10 Facts About Insider Risk That You Must See

February 25, 2022

As long as a company employs people, that company will have some level of insider risk. Insider risk is the chance that you have of something going wrong with your security because of the actions of a person, whether that employee means to cause harm or not. From malicious acts to mistakes, every business carries insider risk. It’s not something that can be eliminated, but it is something that can be mitigated.  

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What is Insider Risk? 

Insider risk is an important factor to consider when building a phishing defense. Employees are a company’s last line of defense against phishing, and unfortunately, they fail at it frequently. The actions that employees take when handling email can have devastating consequences for their employers. These facts can help you get a grip on insider risk and how it may impact your organization.   

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How Could It Impact My Company?   

The actions of an employee can make or break their company’s security plan. Sometimes, disgruntled employees are out to harm their employers. But most of the time, insider risk comes from well-meaning but human employees who make mistakes. These are the most common mistakes that employees make and why they make them. 

Opening a phishing email  

Phishing risk varies by industry. Many factors can impact the calculus for exactly how likely an employee is to fall prey to a phishing attack. Throughout the last few years, we’ve seen how cyberattack risk shifts in industries based on factors like public need, production pressure and profitability of their data. The proliferation of brand impersonation and the rise of social media phishing have sent phishing risk skyrocketing, and with it, insider risk. An estimated 74% of respondents in a business survey admitted that their companies had been successfully phished in the last year.  

Downloading a dodgy attachment  

Employees will frequently come into contact with shady attachments. These are incredibly dangerous for businesses, especially since they’re potential vectors for ransomware and malware. About 48% of malicious email attachments are Office files. Microsoft Office formats like Word, PowerPoint and Excel are popular file extensions for cybercriminals to use when transmitting malware via email, accounting for 38% of phishing attacks. The next most popular delivery method: archived files such as .zip and .jar, which account for about 37% of malicious transmissions.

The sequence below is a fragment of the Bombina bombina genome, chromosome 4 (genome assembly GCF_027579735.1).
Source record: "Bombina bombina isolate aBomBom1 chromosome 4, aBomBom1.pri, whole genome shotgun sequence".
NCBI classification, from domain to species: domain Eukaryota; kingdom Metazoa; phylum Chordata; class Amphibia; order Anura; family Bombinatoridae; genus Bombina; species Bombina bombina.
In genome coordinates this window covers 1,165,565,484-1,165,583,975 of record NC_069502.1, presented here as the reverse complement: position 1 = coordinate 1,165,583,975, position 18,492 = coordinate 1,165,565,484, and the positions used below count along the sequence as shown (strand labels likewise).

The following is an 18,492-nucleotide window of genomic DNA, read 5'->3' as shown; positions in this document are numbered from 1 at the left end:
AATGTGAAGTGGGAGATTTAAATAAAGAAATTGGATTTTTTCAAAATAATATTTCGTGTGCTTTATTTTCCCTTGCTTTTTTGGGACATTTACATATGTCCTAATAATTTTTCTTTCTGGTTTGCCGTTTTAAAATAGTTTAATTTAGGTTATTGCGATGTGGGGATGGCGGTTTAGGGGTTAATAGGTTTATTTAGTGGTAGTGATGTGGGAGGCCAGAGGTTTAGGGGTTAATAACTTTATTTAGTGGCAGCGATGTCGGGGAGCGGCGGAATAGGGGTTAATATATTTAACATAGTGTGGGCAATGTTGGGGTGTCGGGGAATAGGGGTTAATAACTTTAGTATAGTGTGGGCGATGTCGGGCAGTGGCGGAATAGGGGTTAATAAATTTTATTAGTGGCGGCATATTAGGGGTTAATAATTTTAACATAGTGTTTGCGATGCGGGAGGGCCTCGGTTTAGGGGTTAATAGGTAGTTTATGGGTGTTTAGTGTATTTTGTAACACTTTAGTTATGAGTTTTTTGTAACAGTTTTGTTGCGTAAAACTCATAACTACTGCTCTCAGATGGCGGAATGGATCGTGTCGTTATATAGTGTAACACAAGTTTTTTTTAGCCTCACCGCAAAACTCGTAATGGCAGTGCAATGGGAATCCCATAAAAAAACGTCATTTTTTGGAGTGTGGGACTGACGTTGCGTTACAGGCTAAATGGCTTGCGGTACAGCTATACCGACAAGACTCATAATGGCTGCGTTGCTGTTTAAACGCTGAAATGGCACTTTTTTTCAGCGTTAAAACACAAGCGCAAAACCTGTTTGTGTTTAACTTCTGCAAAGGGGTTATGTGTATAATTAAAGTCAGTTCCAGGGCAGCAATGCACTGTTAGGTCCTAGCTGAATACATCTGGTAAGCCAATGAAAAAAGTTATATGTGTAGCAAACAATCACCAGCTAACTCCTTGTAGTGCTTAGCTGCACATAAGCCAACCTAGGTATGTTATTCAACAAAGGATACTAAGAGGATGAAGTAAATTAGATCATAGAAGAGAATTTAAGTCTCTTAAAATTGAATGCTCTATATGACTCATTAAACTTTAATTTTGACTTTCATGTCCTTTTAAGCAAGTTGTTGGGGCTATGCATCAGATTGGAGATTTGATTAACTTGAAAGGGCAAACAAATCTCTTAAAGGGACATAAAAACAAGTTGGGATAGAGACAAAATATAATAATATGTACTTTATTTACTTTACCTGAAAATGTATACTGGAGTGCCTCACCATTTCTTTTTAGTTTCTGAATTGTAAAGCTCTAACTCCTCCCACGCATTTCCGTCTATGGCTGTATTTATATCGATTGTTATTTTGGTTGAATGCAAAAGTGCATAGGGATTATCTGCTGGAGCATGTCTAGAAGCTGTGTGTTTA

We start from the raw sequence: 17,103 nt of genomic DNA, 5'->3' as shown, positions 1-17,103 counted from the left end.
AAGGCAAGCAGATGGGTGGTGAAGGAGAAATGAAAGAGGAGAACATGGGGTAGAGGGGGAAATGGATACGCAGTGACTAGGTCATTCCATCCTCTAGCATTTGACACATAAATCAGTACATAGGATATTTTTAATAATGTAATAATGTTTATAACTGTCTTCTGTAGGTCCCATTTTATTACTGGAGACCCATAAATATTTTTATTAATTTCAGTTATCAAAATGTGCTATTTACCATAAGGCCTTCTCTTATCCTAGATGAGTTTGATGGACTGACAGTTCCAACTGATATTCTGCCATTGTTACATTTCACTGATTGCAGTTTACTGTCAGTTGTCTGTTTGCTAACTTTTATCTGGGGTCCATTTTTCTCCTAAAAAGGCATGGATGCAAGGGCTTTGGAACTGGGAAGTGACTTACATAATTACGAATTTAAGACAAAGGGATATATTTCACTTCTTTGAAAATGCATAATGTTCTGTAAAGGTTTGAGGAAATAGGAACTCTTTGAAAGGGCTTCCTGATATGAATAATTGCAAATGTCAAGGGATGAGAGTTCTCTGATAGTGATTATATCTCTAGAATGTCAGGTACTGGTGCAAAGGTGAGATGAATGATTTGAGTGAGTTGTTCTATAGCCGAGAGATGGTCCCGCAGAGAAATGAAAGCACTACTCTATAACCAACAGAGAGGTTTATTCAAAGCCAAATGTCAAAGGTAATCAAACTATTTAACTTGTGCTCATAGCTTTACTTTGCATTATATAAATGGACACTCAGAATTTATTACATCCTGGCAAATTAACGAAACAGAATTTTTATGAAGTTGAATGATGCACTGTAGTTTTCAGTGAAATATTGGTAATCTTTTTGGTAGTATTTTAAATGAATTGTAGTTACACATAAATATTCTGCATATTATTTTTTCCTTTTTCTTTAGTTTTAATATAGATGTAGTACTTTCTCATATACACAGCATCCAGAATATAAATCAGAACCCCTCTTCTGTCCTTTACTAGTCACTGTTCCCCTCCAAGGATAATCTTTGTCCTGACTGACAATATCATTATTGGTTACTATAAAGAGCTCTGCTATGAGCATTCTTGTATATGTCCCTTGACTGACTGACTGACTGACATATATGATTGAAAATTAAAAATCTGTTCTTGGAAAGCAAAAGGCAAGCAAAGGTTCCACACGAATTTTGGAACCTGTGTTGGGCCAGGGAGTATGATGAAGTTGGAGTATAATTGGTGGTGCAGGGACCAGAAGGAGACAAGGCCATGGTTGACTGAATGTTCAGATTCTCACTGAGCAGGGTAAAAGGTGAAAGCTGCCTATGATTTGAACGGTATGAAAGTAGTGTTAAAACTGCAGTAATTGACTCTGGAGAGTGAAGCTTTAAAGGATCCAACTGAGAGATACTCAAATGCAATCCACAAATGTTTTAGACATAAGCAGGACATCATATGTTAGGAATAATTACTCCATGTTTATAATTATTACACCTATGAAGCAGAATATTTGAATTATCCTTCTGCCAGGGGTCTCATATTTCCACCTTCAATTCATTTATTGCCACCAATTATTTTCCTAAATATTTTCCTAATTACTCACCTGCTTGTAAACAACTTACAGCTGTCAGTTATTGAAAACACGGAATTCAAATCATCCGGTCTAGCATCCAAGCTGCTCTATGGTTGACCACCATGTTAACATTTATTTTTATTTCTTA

Sending someone the wrong file  

Employees are bound to make mistakes, and when it comes to date handling that can be disastrous. Misdelivery was cited as the number four cause of a data breach in Verizon’s 2021 Data Breach Investigations report, down from number 3 in 2020. It is responsible for around 30% of data breaches. That misdelivery could be from an internal transfer like sending a file to someone in the organization who isn’t authorized to view it or from a misdelivery outside of the organization, like sending sensitive information to the wrong clients in an email distribution list.   

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What Are the Two Types of Insider Risk? 

Every business is faced with two categories of insider risk to mitigate. 

Malicious Insiders

This is the risk to a company that comes from employees who intend to do harm to their employer deliberately. Malicious insiders cause massive damage quickly by taking harmful actions like stealing company secrets, selling access to a company’s network or deploying ransomware.   

How Does an Employee Become a Malicious Insider?  

No one ever wants to believe that someone on their team is there to do more harm than good. However malicious insider actions are responsible for an estimated 25% of confirmed data breaches. Determining their motivations can shed light on why an employee might become a malicious insider.